Keep Reading to Find Out the Ayahuasca Ingredients and the Ayawaska Recipe Process the Gringo Shaman of Iquitos uses to prepare his potent ayahuasca brew. The original title of this post was, “Zen Sarcasms: My First Ayahuasca Experience with the ‘Gringo Shaman’ of Iquitos“, so excuse the rambling travel tale, we all indulge now and then.
Hallucinations for Christmas: Is the Gringo Shaman of Iquitos Santa?
It was completely black when the drugs began to take hold. Friends said to look for changes by the end of the third Icaro. They weren´t forthcoming; I asked for more of the Gringo Shaman’s notoriously potent ayahuasca brew… The visions began but so did the vomiting:
Pastel pinks and silvers floated above me, disassociated entities tried to form but dissolved, a shadow loomed a dark silhouette eclipsed the colors but passed quickly as I returned to the avatar like terrain. Time slowly passed as I floated back toward surface world. The sanctuary of infinite modes of being slowly faded but not the nausea. I vomited my way back our world. My first
‘Twas in Taganga one night as a group of the worthies were gathered for nocturnal palaver and brouhaha that a charming pirate named Peter O. ´regaled us with tales of the “import-export” business and his experiments in the Amazon with the vision vine.
Ayahuasca is a psychotropic plant that curanderos and shamans (medicine men or healers) have used for hundreds of years to transport themselves to other worlds on behalf of patients to seek cures. It can also be used for THC detox.
This seemed like the time because P. my traveling partner was heading back to Pijao for the holidays for fiesta and siesta. I was tired of the overland travel and the rain that caused over 1000 road cuts in December and record floods. I headed to the Amazon to hunt for P. curendero-one Don Juan.
Until a few years ago the Ayahuasca experience was almost exclusively an indigenous practice. I had heard and read about these cures for 30 years in my travels throughout South America but never made my way to the amazon where the ritual exists.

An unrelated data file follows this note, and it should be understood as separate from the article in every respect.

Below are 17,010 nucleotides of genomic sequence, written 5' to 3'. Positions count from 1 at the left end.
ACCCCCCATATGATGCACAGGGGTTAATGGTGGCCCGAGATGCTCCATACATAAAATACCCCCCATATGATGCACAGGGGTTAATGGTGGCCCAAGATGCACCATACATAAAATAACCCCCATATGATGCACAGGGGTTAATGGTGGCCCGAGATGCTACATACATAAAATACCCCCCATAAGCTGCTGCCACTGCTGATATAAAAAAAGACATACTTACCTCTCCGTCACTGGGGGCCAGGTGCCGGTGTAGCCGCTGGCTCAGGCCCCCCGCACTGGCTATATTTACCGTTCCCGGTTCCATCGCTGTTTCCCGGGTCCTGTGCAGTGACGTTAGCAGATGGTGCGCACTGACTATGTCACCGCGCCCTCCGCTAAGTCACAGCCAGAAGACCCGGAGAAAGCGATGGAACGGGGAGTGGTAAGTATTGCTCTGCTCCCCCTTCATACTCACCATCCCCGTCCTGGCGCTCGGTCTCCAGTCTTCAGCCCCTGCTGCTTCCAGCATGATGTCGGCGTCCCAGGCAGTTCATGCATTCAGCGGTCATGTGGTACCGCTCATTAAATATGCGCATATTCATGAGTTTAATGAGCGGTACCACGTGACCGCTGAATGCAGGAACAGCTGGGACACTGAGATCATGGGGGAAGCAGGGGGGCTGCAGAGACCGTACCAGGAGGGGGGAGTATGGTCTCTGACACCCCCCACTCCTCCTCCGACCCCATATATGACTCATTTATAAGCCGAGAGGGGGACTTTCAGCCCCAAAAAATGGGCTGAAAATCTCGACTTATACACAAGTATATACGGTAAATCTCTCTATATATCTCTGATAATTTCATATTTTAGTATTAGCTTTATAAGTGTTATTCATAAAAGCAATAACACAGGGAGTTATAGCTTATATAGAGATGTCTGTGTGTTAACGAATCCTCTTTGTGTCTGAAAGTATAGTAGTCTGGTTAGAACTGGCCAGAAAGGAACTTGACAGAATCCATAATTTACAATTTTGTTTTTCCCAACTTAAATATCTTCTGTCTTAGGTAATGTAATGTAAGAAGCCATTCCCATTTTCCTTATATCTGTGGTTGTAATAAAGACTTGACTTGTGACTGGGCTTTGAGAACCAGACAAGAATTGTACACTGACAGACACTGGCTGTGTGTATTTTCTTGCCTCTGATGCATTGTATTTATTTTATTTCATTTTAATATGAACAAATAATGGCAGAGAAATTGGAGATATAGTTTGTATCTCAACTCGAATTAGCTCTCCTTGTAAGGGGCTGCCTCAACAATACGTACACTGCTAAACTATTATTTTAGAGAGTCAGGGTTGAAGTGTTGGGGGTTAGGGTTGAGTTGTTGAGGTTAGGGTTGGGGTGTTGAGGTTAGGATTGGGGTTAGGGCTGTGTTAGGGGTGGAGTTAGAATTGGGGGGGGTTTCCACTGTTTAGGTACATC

Details were sketchy and not forthcoming but I made my way to Iquitos on the amazon after first flying to Leticia then getting the “fast” boat upstream. Once there, the trail grew cold as no one seemed to know of this shaman. Luckily I bumped into a cadaverous-conspiracy-theorist named J. who kindly took me under his wing. Through him I met Bill G.–where are you Bill?–a much more reasonable, experienced and even-tempered-fellow who inspired confidence. This was important as I didn’t want to put my psyche at risk with some unknown quantity. Bill had spent time as a member of the Santo Daime church, a Brazilian group who uses ayahuasca as their sacrament. Bill seemed to be a true seeker–had taken “the medicine” (another term many serious and religious ayahuasca drinkers call the brew) approx 80 times and was talking of his recent experiences with a shaman named RON, popularly known as “The Gringo Shaman of the Amazon“.
Western sorcery in the form of trash culture has co-opted some of the traditional shamans and they now charge a lot of money and sleep with their western lady followers.
Enter the Southern fried Shaman, Ron Wheelock, (see a video outtake of Ron–the Gringo Shaman–on this page) who studied with two different curenderos over a number of years and is devoted to the message and practice of the Ayahuasca ceremony. Ron, the Gringo Shaman, lives in the forest on the edge of Iquitos but his origins are in Arkansas! Bill said his previous ceremony with Ron had been the best ayahuasca experience of his life; now, that must mean something coming from an individual who has partaken of the ceremony more than 80 times. Hence, I felt better. The ceremony starts about 9pm with a purification of the site by blowing Mapacho, a native tobacco, around the room to protect it from malevolent spirits. We were instructed to sit quietly with our eyes closed and keep control of our vomit bowl. You see to get something you must give something–ecstatic visions in exchange for your stomach contents!
After more blessings we were called up one-by-one and took the medicine, which is best described as difficult to get down.
Think of a bunch of guys chewing tobacco and spitting it into an urn then adding some licorice, black pepper and a couple of dead moths suppurating at the bottom. They gave me an abbreviated portion the first time to see how I would react–I reacted slowly and needed more to reach the threshold dose described at the beginning.